Note: Where available, the PDF/Word icon below is provided to view the complete and fully formatted document
 Download Current HansardDownload Current Hansard    View Or Save XMLView/Save XML

Previous Fragment    Next Fragment
Wednesday, 2 December 2015
Page: 9731


Senator BRANDIS (QueenslandAttorney-General, Vice-President of the Executive Council and Leader of the Government in the Senate) (18:40): You say: is there any precedent in administrative law. It is a straightforward case of administrative law when an administrative decision maker is charged by a statute with the obligation to perform an administrative act—in this case, the issuance of a notice—according to being satisfied as to certain criteria. The language that section 33AA(10), which is the relevant provision, uses is:

If the Minister becomes aware of conduct because of which a person has, under this section, ceased to be an Australian citizen, the Minister must give written notice to that effect—

And so it goes on. What the statute requires of the minister is that he has become aware of conduct of the kind described in the statute. That is all.

This is elaborated upon by paragraph 38 of the supplementary explanatory memorandum, which I might read to you because it is germane. It is probably useful to have it on the record, although it is a little long:

Upon becoming aware of the relevant conduct, the Minister is obliged to give written notice of the cessation of citizenship to the person as soon as practicable. A question arises as to the level of satisfaction required of the Minister about the conduct which causes the cessation of citizenship, before a notice is issued.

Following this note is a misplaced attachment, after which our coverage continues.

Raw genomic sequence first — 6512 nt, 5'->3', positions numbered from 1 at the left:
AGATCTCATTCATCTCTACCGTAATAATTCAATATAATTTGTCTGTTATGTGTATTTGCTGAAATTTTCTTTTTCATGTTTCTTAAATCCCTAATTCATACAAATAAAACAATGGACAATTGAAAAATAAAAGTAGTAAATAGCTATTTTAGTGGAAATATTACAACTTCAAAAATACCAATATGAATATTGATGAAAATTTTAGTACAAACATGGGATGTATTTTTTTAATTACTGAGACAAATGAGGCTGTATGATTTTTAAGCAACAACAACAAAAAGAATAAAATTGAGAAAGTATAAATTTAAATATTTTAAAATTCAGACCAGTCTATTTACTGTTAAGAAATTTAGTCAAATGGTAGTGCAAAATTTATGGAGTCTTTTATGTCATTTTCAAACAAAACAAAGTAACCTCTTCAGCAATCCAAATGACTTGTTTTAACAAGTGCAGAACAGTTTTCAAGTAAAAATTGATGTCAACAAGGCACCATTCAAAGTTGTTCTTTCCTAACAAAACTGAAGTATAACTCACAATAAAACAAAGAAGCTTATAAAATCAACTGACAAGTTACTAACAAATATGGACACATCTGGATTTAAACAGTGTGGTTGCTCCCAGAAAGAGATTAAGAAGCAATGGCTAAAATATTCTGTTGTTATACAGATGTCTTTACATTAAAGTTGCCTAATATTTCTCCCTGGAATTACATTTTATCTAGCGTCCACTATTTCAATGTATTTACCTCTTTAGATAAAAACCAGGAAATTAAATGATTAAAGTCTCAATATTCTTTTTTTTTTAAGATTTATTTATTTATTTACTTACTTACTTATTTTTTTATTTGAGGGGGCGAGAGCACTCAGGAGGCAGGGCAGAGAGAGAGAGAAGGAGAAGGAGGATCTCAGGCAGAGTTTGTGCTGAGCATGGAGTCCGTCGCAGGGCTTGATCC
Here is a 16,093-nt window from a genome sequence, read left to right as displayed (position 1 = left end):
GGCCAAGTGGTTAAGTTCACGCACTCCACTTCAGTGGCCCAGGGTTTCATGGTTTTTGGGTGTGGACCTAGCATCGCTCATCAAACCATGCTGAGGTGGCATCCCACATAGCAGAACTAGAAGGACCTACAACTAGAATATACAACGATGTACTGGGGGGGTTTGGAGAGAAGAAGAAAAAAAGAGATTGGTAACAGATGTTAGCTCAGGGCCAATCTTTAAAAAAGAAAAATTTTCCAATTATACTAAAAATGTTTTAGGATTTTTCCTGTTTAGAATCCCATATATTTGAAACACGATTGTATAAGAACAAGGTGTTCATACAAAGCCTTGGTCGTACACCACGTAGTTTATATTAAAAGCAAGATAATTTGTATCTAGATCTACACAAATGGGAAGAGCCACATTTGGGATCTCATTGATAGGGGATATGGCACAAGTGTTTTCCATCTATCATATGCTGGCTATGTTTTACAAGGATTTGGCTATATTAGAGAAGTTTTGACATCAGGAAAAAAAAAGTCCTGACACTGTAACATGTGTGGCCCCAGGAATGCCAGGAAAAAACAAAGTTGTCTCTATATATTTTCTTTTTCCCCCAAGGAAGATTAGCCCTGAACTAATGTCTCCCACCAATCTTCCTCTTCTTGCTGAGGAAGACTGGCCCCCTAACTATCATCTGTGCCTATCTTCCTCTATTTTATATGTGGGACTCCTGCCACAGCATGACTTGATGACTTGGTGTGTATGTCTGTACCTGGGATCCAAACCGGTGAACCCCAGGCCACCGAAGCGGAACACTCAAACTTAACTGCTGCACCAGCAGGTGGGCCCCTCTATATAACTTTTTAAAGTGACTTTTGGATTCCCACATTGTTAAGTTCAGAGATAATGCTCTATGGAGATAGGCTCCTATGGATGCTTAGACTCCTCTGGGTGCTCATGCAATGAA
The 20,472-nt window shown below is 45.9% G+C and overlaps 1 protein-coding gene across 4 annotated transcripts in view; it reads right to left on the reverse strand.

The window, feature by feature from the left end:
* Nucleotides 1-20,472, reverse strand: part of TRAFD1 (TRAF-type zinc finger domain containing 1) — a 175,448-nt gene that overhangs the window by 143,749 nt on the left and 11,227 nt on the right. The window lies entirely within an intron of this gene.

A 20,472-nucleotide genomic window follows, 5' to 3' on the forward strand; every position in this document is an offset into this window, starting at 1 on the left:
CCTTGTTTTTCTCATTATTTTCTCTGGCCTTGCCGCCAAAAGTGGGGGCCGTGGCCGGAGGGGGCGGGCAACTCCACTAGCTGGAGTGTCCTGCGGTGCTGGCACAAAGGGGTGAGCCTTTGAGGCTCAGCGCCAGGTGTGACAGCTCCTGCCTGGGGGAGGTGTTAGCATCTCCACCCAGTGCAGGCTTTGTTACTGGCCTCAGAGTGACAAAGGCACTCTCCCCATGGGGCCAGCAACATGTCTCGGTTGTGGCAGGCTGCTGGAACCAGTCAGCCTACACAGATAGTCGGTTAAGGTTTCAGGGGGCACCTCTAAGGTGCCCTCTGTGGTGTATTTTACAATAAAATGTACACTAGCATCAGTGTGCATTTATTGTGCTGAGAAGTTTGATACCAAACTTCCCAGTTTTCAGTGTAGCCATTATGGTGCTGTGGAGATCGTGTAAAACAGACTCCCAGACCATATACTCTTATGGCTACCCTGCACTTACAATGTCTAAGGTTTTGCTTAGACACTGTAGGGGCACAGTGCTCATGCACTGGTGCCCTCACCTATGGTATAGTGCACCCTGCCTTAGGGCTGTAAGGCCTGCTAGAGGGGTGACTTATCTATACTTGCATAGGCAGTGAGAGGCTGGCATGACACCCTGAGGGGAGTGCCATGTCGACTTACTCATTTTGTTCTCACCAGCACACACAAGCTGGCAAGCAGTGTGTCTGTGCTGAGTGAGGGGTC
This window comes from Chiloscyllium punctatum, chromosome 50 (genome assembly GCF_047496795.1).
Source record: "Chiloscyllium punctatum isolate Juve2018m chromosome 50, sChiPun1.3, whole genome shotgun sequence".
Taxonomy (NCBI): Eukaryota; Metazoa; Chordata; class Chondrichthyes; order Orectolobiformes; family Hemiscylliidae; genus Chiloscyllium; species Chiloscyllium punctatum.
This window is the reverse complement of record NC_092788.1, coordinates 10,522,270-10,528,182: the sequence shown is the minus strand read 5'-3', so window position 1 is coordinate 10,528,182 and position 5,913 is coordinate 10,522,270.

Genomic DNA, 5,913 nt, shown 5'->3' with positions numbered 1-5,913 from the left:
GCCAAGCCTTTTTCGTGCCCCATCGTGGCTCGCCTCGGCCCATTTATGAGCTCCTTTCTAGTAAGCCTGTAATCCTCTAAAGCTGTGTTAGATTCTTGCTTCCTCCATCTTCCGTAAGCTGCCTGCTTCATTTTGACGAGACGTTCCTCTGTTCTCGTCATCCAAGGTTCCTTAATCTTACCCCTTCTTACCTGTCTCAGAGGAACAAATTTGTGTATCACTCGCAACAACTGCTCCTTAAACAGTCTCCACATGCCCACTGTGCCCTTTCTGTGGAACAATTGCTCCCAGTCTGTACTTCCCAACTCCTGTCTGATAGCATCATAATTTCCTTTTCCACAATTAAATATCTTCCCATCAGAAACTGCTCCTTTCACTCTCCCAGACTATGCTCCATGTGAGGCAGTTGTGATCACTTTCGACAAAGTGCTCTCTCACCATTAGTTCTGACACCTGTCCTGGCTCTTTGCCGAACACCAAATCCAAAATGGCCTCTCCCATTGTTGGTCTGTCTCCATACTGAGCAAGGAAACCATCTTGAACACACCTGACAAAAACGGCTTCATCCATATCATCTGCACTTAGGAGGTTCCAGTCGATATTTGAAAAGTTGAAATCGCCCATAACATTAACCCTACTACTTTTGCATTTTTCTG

That is your very point, Senator McKim, so you have, if I may say so, gone right to the heart of the matter.

The statutory requirement is the Minister is 'aware' that the individual has ceased to be an Australian citizen because of their conduct. The term aware is not defined in the provision, so it should be given its ordinary meaning. In the Macquarie dictionary, the ordinary meaning of 'aware' is 'cognisant or conscious'. In the context of other legislation, courts have found that to 'become aware' of something is to acquire subjective knowledge of it.

The precedent quoted in the supplementary explanatory memorandum is a case called Right to Life Association (NSW) Inc v Secretary of the Commonwealth Department of Human Services and Health (1994) 36 ALD 264, 267.

Knowledge is more than suspicion or belief. To issue a notice under the provision in subsection 33AA(12), the Minister should have a degree of knowledge about the conduct which gives rise to a clear mental apprehension of the existence of the conduct. The Minister should have the same mental assurance that the person is a national or citizen of a country other than Australia—

in order to meet the dual citizenship element.

That is the test: 'a clear mental apprehension of the existence of the conduct.'